A new collection of poetry, songs and ballads exploring Dublin life from colonialism to the present day has been chosen as the 2014 Dublin: One City One Book title.
Each year since 2006 Dublin City Council has encouraged people to read a work of literature strongly connected to the city. Previous titles include Bram Stoker's Dracula, Ghost Light by Joseph O'Connor and, on the centenary of the Lockout, Strumpet City by James Plunkett.
Next year's choice will mark a departure for the project. "It's the first time we haven't done a novel," said Jane Alger, director of Dublin UNESCO City of Literature. It's also the first time the title hasn't been an established text. If Ever You Go: a map of Dublin in poetry and song is due to be published by Dedalus in late January or early February.
"The book itself is an absolute celebration of the city," said Gerry Smyth, who co-edited the collection with Pat Boran. Mr Smyth, former managing editor with The Irish Times, added that the various works reach into many Dublin communities. "I think most of the poems are either set in a particular location or refer to a particular location," he said.
They include writing by Swift, Synge, Yeats, Joyce, Kavanagh and Ó Direáin as well as Seamus Heaney, Eavan Boland, Dermot Bolger, Paula Meehan, Nuala Ní Dhomhnaill and Derek Mahon. There are songs and ballads from the city's colonial past, poems by leaders of the 1916 Rising, as well as portraits of the modern city, Celtic Tiger 'prosperity' and post-crash Dublin.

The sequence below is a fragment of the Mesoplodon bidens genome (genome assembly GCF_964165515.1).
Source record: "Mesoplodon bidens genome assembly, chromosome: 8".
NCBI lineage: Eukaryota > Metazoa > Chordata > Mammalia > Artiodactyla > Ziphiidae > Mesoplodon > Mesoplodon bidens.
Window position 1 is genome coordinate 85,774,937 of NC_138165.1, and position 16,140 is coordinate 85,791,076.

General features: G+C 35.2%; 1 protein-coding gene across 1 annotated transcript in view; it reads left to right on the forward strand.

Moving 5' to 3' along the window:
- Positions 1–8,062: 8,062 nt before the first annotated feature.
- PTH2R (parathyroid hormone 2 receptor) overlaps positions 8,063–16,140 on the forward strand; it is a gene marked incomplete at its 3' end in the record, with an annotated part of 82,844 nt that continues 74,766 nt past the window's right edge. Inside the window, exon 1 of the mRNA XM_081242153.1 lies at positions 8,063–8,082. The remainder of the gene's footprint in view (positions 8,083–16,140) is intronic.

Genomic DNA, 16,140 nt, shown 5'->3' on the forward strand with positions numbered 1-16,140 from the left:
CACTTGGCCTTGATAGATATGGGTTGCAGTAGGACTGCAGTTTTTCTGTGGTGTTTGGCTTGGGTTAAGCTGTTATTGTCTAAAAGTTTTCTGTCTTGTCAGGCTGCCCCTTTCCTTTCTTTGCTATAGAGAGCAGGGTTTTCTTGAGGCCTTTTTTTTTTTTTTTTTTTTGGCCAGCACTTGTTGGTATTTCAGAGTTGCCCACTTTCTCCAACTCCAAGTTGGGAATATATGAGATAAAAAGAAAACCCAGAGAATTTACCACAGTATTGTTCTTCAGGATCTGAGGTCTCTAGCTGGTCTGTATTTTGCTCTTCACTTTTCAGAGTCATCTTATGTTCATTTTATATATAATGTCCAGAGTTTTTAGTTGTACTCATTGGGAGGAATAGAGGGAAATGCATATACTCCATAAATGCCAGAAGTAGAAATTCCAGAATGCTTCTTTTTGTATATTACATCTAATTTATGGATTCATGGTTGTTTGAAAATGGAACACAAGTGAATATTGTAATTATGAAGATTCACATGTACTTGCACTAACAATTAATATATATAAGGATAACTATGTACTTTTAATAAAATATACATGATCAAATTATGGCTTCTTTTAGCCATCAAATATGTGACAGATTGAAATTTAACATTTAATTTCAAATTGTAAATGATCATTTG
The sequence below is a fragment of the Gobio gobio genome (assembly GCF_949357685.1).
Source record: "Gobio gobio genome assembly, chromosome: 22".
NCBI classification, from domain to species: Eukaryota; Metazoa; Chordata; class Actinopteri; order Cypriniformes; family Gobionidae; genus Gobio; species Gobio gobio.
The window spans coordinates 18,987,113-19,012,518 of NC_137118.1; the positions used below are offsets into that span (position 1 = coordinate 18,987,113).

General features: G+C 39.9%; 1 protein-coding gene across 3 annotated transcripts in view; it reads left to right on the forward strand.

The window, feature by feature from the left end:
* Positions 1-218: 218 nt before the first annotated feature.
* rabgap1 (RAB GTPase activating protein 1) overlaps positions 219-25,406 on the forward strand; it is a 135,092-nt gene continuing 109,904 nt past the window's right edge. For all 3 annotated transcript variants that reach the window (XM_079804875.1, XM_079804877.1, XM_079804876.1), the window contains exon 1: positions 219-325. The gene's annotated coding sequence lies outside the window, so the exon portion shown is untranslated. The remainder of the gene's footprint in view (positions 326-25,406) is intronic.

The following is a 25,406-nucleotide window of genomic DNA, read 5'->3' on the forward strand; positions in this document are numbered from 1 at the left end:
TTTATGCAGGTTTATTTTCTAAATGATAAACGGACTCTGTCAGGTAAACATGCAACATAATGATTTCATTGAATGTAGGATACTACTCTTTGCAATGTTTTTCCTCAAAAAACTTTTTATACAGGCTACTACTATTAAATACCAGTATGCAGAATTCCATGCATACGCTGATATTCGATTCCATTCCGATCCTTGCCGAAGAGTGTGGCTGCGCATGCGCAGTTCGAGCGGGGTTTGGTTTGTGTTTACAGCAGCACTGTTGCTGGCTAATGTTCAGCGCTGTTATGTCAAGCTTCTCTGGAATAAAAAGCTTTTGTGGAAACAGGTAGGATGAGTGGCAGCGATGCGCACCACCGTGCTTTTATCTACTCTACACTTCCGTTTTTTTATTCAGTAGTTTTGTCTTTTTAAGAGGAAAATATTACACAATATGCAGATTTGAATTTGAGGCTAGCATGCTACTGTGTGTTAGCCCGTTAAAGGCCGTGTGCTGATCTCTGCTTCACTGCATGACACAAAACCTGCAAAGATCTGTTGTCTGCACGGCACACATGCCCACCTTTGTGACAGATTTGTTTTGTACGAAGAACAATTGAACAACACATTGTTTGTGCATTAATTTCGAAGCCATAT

The book is arranged street by street, allowing readers to navigate the city through its poetry. “One of the things we want to do is encourage people to open their minds to poetry,” Ms Alger said. “Poetry can capture people’s emotions; it can be really evocative and can really mean something to people”
She said If Ever You Go also lended itself well to special events, like public readings and walks. In previous years readings have taken place in text-specific locations or spots of relevance to the authors. In 2012, when the book was Dubliners, a reading took place in Belvedere College, James Joyce's old school.
Ms Alger said readers could expect similar style events throughout April 2014 as well as a few surprises when the full programme is launched in March.
The publishers meanwhile will no doubt hope their book enjoys the success of Strumpet City which sold out in many shops and is on its way to becoming the most borrowed book in Irish libraries this year.
My mother would spare me sixpence and say,
‘Hurry up now and don’t be talking to strange
men on the way.’ I’d dash from the ghosts
on the stairs where the bulb had blown
out into Gardiner Street, all relief.
A bonus if the moon was in the strip of sky
between the tall houses, or stars out,
but even in rain I was happy – the winkles
would be wet and glisten blue like little
night skies themselves. I’d hold the tanner tight
and jump every crack in the pavement,
I’d wave up to women at sills or those
lingering in doorways and weave a glad path through
men heading out for the night.
She’d be sitting outside the Rosebowl Bar
on an orange-crate, a pram loaded
with pails of winkles before her.
When the bar doors swung open they’d leak
the smell of men together with drink
and I’d see light in golden mirrors.
I envied each soul in the hot interior.
I’d ask her again to show me the right way
to do it. She’d take a pin from her shawl –
‘Open the eyelid. So. Stick it in
till you feel a grip, then slither him out.
Gently, mind.’ The sweetest extra winkle
that brought the sea to me.
‘Tell yer Ma I picked them fresh this morning.’
I’d bear the newspaper twists
bulging fat with winkles
proudly home, like torches.
(From Mysteries of the Home. Dedalus Press, 2012)